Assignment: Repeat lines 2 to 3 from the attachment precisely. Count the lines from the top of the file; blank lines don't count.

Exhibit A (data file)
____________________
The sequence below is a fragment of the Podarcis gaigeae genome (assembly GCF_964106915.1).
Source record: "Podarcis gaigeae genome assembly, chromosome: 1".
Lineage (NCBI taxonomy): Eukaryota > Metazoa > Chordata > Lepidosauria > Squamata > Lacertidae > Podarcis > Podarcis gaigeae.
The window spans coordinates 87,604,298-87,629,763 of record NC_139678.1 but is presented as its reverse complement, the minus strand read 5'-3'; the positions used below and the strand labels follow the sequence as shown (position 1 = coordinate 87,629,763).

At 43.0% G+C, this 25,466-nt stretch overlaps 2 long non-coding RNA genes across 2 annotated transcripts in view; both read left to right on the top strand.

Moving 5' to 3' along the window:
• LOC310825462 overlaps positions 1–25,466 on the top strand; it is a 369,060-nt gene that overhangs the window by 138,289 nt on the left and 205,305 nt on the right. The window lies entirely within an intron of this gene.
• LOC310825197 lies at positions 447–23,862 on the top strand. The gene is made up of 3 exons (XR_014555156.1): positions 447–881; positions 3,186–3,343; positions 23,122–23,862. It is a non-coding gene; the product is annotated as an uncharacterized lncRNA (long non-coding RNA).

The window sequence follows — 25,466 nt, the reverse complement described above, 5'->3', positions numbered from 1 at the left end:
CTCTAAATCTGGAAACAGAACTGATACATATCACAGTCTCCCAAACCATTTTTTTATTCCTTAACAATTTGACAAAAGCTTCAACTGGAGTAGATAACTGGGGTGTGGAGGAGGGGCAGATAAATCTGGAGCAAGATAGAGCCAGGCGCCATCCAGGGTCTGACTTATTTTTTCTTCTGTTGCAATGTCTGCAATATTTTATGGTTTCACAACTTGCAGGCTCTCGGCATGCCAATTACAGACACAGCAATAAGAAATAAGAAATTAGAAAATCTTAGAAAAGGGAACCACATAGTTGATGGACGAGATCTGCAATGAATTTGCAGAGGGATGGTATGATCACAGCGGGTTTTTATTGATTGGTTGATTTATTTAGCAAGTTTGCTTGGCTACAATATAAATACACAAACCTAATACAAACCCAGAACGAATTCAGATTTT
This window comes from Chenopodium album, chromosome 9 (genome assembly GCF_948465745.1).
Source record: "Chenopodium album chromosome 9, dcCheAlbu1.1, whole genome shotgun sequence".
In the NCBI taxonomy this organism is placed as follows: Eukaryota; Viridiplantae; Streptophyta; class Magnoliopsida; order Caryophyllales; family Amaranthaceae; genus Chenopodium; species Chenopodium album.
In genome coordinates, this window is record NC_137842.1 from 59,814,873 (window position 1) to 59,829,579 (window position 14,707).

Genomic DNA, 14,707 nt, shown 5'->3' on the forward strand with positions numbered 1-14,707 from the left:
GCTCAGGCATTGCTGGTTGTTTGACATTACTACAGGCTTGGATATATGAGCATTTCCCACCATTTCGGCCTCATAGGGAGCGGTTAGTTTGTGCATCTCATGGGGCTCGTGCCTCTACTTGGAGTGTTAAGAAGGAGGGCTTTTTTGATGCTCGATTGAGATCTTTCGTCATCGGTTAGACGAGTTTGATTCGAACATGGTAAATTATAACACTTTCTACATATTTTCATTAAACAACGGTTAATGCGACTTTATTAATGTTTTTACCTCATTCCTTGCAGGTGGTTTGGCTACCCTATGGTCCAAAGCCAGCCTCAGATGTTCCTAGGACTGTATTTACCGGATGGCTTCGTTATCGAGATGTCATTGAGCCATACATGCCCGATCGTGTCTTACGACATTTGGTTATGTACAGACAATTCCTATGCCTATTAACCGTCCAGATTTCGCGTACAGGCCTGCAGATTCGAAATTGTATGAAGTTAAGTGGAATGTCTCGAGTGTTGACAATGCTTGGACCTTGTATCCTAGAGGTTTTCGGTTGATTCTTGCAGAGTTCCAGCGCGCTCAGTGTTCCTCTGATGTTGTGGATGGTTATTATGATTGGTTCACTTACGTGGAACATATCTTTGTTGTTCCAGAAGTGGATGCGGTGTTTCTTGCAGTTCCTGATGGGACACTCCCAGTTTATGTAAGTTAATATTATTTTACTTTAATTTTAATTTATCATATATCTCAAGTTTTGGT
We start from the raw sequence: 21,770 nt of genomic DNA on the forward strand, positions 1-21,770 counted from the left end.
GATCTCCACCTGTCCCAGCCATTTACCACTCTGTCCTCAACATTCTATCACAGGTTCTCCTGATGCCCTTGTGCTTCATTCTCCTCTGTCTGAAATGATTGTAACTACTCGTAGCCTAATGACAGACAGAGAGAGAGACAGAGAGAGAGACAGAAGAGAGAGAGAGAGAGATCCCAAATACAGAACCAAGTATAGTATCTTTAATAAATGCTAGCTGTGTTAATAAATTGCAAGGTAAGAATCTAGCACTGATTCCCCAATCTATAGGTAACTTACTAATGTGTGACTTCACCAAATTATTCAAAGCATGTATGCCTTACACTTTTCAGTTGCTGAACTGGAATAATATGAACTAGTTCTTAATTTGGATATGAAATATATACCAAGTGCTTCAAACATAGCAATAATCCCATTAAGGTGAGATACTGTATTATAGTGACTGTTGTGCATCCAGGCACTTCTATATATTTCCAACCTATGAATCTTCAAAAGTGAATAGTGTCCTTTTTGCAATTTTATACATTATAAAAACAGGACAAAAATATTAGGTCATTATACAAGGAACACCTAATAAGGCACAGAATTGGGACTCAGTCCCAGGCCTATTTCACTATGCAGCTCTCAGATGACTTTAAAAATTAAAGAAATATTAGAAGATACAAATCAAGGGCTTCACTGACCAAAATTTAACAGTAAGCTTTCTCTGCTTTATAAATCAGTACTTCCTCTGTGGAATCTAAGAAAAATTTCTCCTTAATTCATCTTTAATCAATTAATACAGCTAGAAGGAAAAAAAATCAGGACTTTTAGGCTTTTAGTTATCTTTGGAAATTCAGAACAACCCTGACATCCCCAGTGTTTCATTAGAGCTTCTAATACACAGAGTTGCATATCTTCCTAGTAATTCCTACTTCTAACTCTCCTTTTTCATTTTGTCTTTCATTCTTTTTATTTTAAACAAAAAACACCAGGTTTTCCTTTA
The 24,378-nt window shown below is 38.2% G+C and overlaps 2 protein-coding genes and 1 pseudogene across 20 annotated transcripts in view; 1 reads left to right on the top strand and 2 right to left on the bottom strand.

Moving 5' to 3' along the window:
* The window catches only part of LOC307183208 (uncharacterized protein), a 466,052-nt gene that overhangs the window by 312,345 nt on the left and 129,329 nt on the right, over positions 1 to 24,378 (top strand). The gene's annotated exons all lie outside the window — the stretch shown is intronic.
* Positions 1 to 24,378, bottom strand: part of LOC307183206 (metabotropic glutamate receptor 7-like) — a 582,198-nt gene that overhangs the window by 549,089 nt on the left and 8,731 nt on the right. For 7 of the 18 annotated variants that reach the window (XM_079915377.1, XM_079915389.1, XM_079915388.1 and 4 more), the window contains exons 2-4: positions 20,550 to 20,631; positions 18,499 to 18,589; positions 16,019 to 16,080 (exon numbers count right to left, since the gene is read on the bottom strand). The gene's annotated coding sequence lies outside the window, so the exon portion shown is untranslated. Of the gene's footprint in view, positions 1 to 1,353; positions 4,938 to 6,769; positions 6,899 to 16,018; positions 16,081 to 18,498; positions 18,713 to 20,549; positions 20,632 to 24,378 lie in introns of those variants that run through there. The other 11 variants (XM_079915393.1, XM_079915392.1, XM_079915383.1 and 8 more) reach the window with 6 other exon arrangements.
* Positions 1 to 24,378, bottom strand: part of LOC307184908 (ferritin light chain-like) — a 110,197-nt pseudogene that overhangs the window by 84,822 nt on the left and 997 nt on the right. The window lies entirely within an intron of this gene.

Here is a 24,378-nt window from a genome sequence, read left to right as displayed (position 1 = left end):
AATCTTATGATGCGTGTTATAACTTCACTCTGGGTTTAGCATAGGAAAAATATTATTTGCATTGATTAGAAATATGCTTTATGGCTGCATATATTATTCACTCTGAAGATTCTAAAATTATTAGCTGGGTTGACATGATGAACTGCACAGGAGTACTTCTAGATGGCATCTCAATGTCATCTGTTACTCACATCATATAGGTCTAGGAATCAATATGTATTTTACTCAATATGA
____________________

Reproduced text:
Source record: "Podarcis gaigeae genome assembly, chromosome: 1".
Lineage (NCBI taxonomy): Eukaryota > Metazoa > Chordata > Lepidosauria > Squamata > Lacertidae > Podarcis > Podarcis gaigeae.